January 20 , 2024 /


  • I shared some bits in this blog previously, notably in ‘Life, Death and In Between” published December 11, 2023.


There are glad surprises and sad surprises.  This post is mostly about ones that are sad, so I promise that the next post will be about glad surprises.  The reality is that life is full of both kinds although it may seem like sad surprises leave a bigger or more lasting impression than the glad ones.  I will ponder that a little longer, later.


Appointment in Samarra is the 1934 novel by John O’Hara that he loosely based on a story told in W. Somerset Maugham’s play Sheppey. In Maugham’s play, the servant of a rich merchant in Baghdad travels to the market and meets Death.  The servant believes that Death makes a threatening gesture toward him and is scared.  So, he rushes home and asks his master to borrow his fastest horse so he can ride away from Death to a distant city far away, Samarra . The master, upset about losing his best servant, and horse, returns to the market and admonishes Death for making such a gesture toward his servant. Death then explains that she was not threatening the servant. Death was shocked and surprised to see the servant at the market when she knew she had an appointment with the servant the next day in Samarra.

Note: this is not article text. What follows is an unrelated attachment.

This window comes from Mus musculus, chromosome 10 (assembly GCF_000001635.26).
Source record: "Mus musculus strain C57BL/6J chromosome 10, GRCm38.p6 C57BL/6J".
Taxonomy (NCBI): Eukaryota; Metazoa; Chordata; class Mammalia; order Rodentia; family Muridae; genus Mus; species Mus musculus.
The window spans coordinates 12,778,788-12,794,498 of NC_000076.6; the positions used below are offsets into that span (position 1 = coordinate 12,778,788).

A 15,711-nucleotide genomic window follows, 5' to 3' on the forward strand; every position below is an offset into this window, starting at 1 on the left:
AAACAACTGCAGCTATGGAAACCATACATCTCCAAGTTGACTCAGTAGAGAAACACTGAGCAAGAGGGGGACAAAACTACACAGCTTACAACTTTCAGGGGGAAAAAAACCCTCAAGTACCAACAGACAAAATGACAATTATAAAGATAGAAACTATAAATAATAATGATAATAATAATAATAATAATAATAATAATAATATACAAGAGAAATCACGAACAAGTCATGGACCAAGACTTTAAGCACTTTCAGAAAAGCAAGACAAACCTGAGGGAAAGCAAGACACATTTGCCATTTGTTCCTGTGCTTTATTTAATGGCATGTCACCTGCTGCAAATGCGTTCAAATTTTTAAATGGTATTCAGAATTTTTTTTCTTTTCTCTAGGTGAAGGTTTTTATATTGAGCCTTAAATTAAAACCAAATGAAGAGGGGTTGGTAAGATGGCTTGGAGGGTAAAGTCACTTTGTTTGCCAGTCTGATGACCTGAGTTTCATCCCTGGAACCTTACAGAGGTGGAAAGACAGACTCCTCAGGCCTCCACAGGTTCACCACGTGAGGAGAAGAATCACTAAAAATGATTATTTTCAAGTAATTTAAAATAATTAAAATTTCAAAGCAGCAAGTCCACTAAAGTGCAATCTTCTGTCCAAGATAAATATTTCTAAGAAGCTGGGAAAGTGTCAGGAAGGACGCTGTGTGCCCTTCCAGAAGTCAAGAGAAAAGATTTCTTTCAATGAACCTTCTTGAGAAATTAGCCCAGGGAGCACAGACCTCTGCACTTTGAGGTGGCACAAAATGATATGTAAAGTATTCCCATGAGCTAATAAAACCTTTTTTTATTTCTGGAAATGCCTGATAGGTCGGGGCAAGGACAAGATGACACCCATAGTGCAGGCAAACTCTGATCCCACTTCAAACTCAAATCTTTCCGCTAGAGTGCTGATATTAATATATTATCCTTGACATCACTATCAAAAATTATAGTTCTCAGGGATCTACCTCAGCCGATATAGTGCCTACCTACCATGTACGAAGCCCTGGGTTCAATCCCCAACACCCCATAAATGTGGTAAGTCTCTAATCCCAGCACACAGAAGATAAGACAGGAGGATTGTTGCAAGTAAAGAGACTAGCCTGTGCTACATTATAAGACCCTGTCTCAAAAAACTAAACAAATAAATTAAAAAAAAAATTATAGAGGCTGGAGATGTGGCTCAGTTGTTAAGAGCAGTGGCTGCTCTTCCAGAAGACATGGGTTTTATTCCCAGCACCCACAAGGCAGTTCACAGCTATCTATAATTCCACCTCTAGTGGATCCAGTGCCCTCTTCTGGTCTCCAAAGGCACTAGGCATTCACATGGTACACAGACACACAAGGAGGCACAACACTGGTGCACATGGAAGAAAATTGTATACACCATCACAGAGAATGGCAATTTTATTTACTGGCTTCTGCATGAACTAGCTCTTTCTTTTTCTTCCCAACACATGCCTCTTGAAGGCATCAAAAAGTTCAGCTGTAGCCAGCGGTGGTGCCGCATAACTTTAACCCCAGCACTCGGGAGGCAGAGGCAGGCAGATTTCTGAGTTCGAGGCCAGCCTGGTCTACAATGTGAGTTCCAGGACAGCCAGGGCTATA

The point of the story is that we all have an appointment with Death. We know that is true. We know that life is uncertain and, unpredictable. We know it can change suddenly. We may or may not see it coming.  Consider parents who have lost a child by any means, whether by accident, a gunshot or a disease and whether or not they saw it coming. Probably not. I knew a couple with three young children all of whom were killed on July 17, 1967 while riding in a car with a neighbor to get an ice cream cone.  The mother was told that because of her diabetes she should not have more children.  She and her husband had two more children and they referred to their first three children as their first family.